Reading the World

As you may have noticed, I have a fascination with other countries. No single country in particular, though there are some that exert more of a pull on me more than others — rather, the whole world intrigues me.

But I don’t read nearly as much international literature as I’d like. I’m going to guess you’re the same way.

Here, then, is a starting list of (mostly) fiction I’ve read from countries other than Canada, the USA, and England. It’s very 101-level for the most part, but still, I hope it’s helpful! If you have recommendations from countries not your own, in translation or otherwise, please chime in…

  • Albania – Ismail Kadare, The Successor (literary)
  • Argentina – Jorge Luis Borges, The Book of Sand (magic realism)
  • Belgium – Hergé, The Adventures of Tintin (comics)
  • Columbia – Gabriel García Márquez, Chronicle of a Death Foretold (magic realism) and Living to Tell the Tale (autobiography)
  • Czech Republic – Karel Čapek, R.U.R. (science fiction play)
  • Denmark – Hans Christian Andersen (fairy tales)
  • France – Jules Verne, Twenty Thousand Leagues Under the Sea, Around the World in Eighty Days, Paris in the Twentieth Century (science fiction and/or adventure); Albert Camus, The Stranger (literary)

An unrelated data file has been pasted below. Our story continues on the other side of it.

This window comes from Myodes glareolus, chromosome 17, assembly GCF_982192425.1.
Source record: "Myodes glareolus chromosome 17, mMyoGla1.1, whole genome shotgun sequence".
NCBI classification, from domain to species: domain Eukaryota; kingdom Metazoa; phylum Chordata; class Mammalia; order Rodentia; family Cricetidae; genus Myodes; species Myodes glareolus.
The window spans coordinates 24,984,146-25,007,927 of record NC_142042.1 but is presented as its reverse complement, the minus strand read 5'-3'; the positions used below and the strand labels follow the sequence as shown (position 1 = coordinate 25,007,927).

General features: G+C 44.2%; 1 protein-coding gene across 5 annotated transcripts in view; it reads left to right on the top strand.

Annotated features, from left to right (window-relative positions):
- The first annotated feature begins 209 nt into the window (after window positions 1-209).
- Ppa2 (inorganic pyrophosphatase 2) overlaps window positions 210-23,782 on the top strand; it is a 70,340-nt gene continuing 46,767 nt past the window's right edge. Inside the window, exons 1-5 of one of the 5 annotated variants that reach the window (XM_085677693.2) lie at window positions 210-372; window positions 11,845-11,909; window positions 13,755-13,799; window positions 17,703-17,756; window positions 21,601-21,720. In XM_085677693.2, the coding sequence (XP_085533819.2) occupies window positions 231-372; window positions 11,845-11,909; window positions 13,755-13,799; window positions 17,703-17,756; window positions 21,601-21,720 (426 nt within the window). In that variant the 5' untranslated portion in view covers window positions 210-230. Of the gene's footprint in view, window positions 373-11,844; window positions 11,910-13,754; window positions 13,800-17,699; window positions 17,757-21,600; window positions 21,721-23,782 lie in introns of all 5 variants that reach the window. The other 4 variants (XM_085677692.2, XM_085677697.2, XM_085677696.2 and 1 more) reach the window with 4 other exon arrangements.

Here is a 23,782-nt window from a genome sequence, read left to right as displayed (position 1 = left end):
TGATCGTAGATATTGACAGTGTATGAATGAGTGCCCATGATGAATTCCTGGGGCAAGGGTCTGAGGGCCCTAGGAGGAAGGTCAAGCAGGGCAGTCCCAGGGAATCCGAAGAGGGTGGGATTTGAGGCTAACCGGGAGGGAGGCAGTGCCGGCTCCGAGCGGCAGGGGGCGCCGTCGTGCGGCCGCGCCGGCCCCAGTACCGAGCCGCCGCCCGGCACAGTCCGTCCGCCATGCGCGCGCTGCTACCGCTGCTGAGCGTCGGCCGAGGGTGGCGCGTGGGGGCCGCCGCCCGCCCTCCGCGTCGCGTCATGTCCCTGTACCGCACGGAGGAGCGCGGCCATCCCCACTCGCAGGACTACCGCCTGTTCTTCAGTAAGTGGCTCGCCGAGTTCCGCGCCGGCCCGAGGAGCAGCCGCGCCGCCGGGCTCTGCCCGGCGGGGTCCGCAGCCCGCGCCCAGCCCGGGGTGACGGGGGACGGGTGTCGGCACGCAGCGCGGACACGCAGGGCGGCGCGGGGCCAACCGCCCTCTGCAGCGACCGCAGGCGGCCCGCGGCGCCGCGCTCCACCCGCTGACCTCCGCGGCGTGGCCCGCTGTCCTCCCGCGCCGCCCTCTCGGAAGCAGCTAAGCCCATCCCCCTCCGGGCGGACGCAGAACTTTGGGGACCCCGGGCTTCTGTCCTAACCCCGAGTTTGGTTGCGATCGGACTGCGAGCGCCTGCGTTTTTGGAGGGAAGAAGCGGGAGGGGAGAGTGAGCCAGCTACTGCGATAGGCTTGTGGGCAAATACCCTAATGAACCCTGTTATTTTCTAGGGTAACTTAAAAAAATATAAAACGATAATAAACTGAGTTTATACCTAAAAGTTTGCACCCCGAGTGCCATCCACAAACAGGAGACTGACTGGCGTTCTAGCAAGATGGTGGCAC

• India – Arundhati Roy, The God of Small Things (literary)
  • Ireland – James Joyce, Ulysses, A Portrait of the Artist as a Young Man, Dubliners (literary)
  • Italy – Umberto Eco, The Island of the Day Before (magic realism)
  • Lebanon – Kahlil Gibran, The Prophet (spiritual)
  • Nigeria – Chinua Achebe, Things Fall Apart (literary)
  • Norway – Knut Hamsun, Hunger (literary); Sigrid Undset, Kristin Lavransdatter (historical); Henrik Ibsen (plays)
  • Poland – Stanislaw Lem, The Futurological Congress (science fiction)
  • Russia – Ekaterina Sedia, The Secret History of Moscow (urban fantasy); Sergei Lukyanenko, The Night Watch (urban fantasy); Yevgeny Zamyatin, We (science fiction); Alexander Solzhenitsyn, One Day in the Life of Ivan Denisovich (literary)
  • Sweden – Astrid Lindgren (children’s books)

That’s 16 countries. As you can see, there’s a serious tilt towards Europe and away from genre fiction. That’s because I read most of these in school. If you can expand the horizons of this list, please do!

Further reading:

A Year of Reading the World

Women in Translation Month

Another time I’ll share with you the (much longer) list of international books that are on my radar but that I just haven’t gotten to yet…

Your turn! What books/authors can you add to this list?

 

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2 responses to “Reading the World

  1. What?! No AUSTRALIAN authors? At all?
    That aside, I think you’re doing pretty well on the international front. I shall ponder…

  2. Ha — Ellen, I had a feeling you’d notice that! I’ve been noting down the ones you mention on your blog, but my TBR list is years long, so I haven’t gotten to them yet. Are there any Aussie SF or fantasy authors you’d recommend as a starting point or call definitive?

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